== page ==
Court rules in favour of Azzopardi for stating that Fenech is guilty

Jason Azzopardi Yorgen Fenech

Tista' taqra bil- Malti.

The Court found that lawyer Jason Azzopardi was not wrong in saying that he believed that Yorgen Fenech was guilty of complicity in the murder of journalist Daphne Caruana Galizia.

In a judgement delivered on Monday, Magistrate Rachel Montebello acknowledged that the parte civile, namely lawyers Jason Azzopardi and Therese Comodini Cachia who are representing the Caruana Galizia family in court, do not hold an impartial role in the case and hence they have the latitude to operate more freely.

The decision was handed down after Yorgen Fenech, owner of 17 Black – who has now been under pre-trial detention for a year, argued that when Azzopardi said on the radio station 103 Malta’s Heart that he believed Fenech was guilty, he was alleging against the presumption of innocence. Because Azzopardi is also a member of parliament, Fenech’s lawyers stated that what he says influences his constituents, some of whom may have to judge Fenech in the future. In the previous sitting, Fenech’s defence lawyer Charles Mercieca asked lawyer Jason Azzopardi to testify, stating that Azzopardi has a greater responsibility than anyone else, as he is both a lawyer and a member of parliament.

However, in her decision today, the Magistrate observed that in the interview conducted with Jason Azzopardi by Prof. Andrew Azzopardi on the radio station 103 Malta’s Heart, which was then broadcast on’s Facebook page, Azzopardi was introduced as “Jason Azzopardi, the lawyer of the Caruana Galizia family,” and subsequently, as “Dr Jason Azzopardi, lawyer,” as well as “Member of Parliament since 1998.” 

The Magistrate acknowledged that in the first part of the broadcast, the discussion focused on the Nationalist Party where Azzopardi spoke about his role as a member of the Nationalist Party Parliamentary Group, but the Magistrate said it was clear that when the discussion turned to the murder of the journalist, Azzopardi began to speak “as the lawyer of the Caruana Galizia family and as a person close to the family and familiar with the proceedings before the Public Inquiry into this murder. ”

The Magistrate also noted that Azzopardi answered “yes” when asked if he thought Fenech was guilty. He also said that most probably, the motive behind the murder was something that the journalist was going to write in connection with the Electrogas contract in which Yorgen Fenech had a very great interest, while “Keith Schembri did his best to cover up Fenech’s traces.”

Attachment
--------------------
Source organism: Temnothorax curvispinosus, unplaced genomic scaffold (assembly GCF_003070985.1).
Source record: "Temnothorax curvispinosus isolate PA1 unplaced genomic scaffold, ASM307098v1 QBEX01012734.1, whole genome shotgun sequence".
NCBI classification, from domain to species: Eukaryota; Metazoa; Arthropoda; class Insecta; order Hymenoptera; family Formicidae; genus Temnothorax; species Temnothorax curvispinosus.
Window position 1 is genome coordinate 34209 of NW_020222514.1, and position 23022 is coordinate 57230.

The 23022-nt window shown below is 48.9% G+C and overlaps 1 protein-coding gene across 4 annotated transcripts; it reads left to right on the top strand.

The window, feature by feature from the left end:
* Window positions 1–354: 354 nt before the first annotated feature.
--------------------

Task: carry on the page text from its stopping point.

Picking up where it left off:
These statements were quoted in the Magistrate’s decision to show that “there was little doubt that the respondent was publicly referring to the applicant as guilty of the crime of murder of Daphne Caruana Galizia.” The Court considered these statements in line with Azzopardi’s role as the parte civile’s lawyer, who has a common interest with the Prosecution. Accordingly, the Court said that the lawyers of the parte civile “cannot but have the view and do not express their conviction that the accused is guilty.”

According to the Magistrate, public statements on the conviction of the accused by the lawyers of the parte civile cannot be considered reprehensible or censurable, even if they are made outside the criminal proceedings.

In her order, the Magistrate also gave the definition of “public official,” an issue that was discussed at length during the last hearing.

The Court explained that according to the Constitution, a public official is a person who holds a public office or a person appointed to act in such a position. She said that although the post of Prime Minister, Minister, Parliamentary Secretary, Speaker, Deputy Speaker and member of parliament is not a public post, it is not considered a post in the public service.

As a result, the Court stressed that it did not agree that a member of parliament who is not also a minister or parliamentary secretary can be considered a public authority since he is not appointed by law to hold office in the public administration. The Court considered a public authority to be one with consistent authority in official powers derived from the executive power of the State. Therefore, Jason Azzopardi was not to be considered as a public authority.

The Court, therefore, dismissed the claims made by Yorgen Fenech in his application.